Ever since the first time you answered “So, why do you want to work at the movie theatre/McDonalds/Target?” as a teenager, you’ve probably learned the ropes around answering basic interview questions. Those same few questions that are standard in any interview quickly become mere dialogues to churn out at a moment’s notice. But what about that one question that is so unexpected that all you can do is stare blankly at the interviewer as you frantically try to figure out what on earth s/he could be looking for?
Most people come prepared to defend and expand upon everything in their resume. Which is why the question “so, tell me about something you’re proud of that’s not on your resume,” can be especially daunting. A typical reaction is the feeling that you’ve already put all the really amazing things that you’re proud of on your resume. But that, of course, is simply not true. And other than yet one more chance to talk yourself up, there’s a ton you can do with this question. You can show that you’re passionate and committed to everything you lay your hands on, outside of work included (“I practice the cello for an hour a day, no matter how many hours I work”). You can prove that you’ve got a solid grasp on how to maintain a work-life balance (“I always make time to run and do yoga, since finding some release helps me stay happy and focused on my work”), or that you are pushing yourself to grow and develop (“I’m not the greatest writer, but I keep up a blog just to get the practice in and push myself to expand.”)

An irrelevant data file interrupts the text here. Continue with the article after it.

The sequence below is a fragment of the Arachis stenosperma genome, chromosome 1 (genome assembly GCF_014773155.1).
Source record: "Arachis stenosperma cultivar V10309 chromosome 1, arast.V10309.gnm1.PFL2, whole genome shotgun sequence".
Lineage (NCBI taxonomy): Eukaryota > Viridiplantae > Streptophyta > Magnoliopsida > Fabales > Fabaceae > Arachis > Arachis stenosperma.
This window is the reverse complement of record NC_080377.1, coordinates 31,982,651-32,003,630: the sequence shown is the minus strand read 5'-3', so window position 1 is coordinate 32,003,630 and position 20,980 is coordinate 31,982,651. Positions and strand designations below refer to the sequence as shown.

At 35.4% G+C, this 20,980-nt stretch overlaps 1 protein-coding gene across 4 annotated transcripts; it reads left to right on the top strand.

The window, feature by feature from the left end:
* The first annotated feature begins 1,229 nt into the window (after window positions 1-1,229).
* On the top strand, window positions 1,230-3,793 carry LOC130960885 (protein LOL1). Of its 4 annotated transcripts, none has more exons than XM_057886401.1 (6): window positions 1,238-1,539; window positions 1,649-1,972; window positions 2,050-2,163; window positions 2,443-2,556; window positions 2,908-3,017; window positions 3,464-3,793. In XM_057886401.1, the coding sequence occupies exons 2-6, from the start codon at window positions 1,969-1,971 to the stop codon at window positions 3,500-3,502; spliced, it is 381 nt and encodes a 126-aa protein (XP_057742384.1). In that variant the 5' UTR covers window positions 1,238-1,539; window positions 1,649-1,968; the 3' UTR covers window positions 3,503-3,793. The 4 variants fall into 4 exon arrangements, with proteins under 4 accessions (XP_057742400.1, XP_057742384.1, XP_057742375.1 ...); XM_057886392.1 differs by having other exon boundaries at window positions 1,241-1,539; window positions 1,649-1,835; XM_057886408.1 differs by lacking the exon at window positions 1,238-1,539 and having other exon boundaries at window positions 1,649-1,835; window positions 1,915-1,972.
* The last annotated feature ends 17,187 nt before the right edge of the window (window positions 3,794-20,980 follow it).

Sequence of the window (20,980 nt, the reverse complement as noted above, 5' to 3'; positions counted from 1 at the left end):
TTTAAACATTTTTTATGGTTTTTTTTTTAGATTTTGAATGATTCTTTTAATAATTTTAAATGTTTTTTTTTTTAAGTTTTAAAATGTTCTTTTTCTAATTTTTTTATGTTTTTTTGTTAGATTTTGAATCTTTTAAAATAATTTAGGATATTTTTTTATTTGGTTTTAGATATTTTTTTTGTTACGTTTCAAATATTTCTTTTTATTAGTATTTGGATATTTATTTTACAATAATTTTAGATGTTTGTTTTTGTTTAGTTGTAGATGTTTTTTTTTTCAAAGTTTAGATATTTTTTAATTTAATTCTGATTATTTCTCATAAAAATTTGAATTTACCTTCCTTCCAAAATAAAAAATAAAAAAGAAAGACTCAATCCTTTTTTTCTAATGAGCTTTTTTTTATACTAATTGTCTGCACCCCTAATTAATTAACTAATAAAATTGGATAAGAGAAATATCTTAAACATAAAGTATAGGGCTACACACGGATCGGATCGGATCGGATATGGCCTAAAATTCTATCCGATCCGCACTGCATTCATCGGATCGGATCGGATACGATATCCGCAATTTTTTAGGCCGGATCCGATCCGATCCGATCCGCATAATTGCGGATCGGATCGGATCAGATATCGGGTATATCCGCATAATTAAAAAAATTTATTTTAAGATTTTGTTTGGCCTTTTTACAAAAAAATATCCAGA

Never forget that each question is a chance to sell a unique personal quality that doubles as an example of why you’d be a great employee. You just have to take a few seconds to take a deep breath, and think about what you’ll say and how to casually spin it to reflect on your ability to be an amazing employee.Leave the first comment ▶